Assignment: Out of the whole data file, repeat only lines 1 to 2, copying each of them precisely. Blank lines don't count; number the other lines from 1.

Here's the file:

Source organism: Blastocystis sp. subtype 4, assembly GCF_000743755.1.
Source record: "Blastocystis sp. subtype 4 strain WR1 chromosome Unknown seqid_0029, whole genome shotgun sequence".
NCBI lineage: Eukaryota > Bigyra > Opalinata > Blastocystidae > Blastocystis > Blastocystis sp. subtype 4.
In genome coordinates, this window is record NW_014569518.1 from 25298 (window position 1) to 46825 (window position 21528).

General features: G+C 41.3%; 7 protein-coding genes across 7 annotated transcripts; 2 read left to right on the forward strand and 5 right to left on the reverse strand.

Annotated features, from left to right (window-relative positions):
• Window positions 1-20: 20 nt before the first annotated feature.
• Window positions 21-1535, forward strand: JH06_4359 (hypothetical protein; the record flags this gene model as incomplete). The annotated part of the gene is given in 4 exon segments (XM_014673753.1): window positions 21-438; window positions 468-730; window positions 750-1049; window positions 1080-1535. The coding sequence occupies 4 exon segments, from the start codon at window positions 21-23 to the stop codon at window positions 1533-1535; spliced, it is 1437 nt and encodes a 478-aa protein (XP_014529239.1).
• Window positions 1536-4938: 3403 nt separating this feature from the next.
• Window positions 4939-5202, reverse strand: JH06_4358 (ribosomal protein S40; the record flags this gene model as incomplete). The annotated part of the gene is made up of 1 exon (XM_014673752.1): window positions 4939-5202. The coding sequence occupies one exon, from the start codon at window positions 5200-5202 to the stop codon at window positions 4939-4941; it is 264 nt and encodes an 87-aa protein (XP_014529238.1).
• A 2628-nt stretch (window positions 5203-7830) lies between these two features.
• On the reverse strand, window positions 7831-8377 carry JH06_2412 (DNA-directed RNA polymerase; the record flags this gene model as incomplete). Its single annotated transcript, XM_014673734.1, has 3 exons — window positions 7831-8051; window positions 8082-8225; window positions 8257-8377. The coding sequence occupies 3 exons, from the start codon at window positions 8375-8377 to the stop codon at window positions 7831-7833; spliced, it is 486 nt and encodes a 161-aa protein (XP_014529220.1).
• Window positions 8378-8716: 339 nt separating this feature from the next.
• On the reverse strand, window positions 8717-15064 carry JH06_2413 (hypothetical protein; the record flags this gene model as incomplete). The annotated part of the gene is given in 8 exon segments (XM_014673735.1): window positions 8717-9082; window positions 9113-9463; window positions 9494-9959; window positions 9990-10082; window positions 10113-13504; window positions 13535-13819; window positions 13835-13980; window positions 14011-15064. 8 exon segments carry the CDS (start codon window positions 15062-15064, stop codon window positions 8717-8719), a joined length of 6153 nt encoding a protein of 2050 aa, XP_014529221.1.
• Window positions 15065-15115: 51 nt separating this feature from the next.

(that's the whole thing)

Source organism: Blastocystis sp. subtype 4, assembly GCF_000743755.1.
Source record: "Blastocystis sp. subtype 4 strain WR1 chromosome Unknown seqid_0029, whole genome shotgun sequence".